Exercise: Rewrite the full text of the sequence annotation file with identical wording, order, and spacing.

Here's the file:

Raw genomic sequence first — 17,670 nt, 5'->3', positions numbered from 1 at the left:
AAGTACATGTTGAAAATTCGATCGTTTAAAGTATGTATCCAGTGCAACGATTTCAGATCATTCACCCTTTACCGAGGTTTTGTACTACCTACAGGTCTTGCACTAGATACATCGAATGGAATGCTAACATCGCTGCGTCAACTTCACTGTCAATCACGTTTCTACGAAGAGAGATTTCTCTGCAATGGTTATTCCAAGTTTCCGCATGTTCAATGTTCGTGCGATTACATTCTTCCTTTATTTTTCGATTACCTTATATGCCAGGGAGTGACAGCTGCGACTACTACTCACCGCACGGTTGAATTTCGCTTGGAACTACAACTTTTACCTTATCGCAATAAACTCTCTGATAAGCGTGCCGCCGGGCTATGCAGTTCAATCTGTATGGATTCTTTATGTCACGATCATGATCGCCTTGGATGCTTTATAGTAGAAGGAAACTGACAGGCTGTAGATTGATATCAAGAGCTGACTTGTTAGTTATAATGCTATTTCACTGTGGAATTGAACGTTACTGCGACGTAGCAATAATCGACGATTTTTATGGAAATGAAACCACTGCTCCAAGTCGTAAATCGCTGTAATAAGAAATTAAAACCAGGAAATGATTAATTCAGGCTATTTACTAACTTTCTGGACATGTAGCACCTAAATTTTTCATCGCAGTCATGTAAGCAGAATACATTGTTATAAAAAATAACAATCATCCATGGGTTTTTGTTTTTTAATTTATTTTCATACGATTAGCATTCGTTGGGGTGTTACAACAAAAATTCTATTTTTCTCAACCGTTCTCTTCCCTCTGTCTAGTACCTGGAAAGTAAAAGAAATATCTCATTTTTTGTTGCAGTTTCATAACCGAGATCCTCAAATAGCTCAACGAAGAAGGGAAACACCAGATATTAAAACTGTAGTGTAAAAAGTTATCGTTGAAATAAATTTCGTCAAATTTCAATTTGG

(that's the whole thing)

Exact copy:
Raw genomic sequence first — 17,670 nt, 5'->3', positions numbered from 1 at the left:
AAGTACATGTTGAAAATTCGATCGTTTAAAGTATGTATCCAGTGCAACGATTTCAGATCATTCACCCTTTACCGAGGTTTTGTACTACCTACAGGTCTTGCACTAGATACATCGAATGGAATGCTAACATCGCTGCGTCAACTTCACTGTCAATCACGTTTCTACGAAGAGAGATTTCTCTGCAATGGTTATTCCAAGTTTCCGCATGTTCAATGTTCGTGCGATTACATTCTTCCTTTATTTTTCGATTACCTTATATGCCAGGGAGTGACAGCTGCGACTACTACTCACCGCACGGTTGAATTTCGCTTGGAACTACAACTTTTACCTTATCGCAATAAACTCTCTGATAAGCGTGCCGCCGGGCTATGCAGTTCAATCTGTATGGATTCTTTATGTCACGATCATGATCGCCTTGGATGCTTTATAGTAGAAGGAAACTGACAGGCTGTAGATTGATATCAAGAGCTGACTTGTTAGTTATAATGCTATTTCACTGTGGAATTGAACGTTACTGCGACGTAGCAATAATCGACGATTTTTATGGAAATGAAACCACTGCTCCAAGTCGTAAATCGCTGTAATAAGAAATTAAAACCAGGAAATGATTAATTCAGGCTATTTACTAACTTTCTGGACATGTAGCACCTAAATTTTTCATCGCAGTCATGTAAGCAGAATACATTGTTATAAAAAATAACAATCATCCATGGGTTTTTGTTTTTTAATTTATTTTCATACGATTAGCATTCGTTGGGGTGTTACAACAAAAATTCTATTTTTCTCAACCGTTCTCTTCCCTCTGTCTAGTACCTGGAAAGTAAAAGAAATATCTCATTTTTTGTTGCAGTTTCATAACCGAGATCCTCAAATAGCTCAACGAAGAAGGGAAACACCAGATATTAAAACTGTAGTGTAAAAAGTTATCGTTGAAATAAATTTCGTCAAATTTCAATTTGG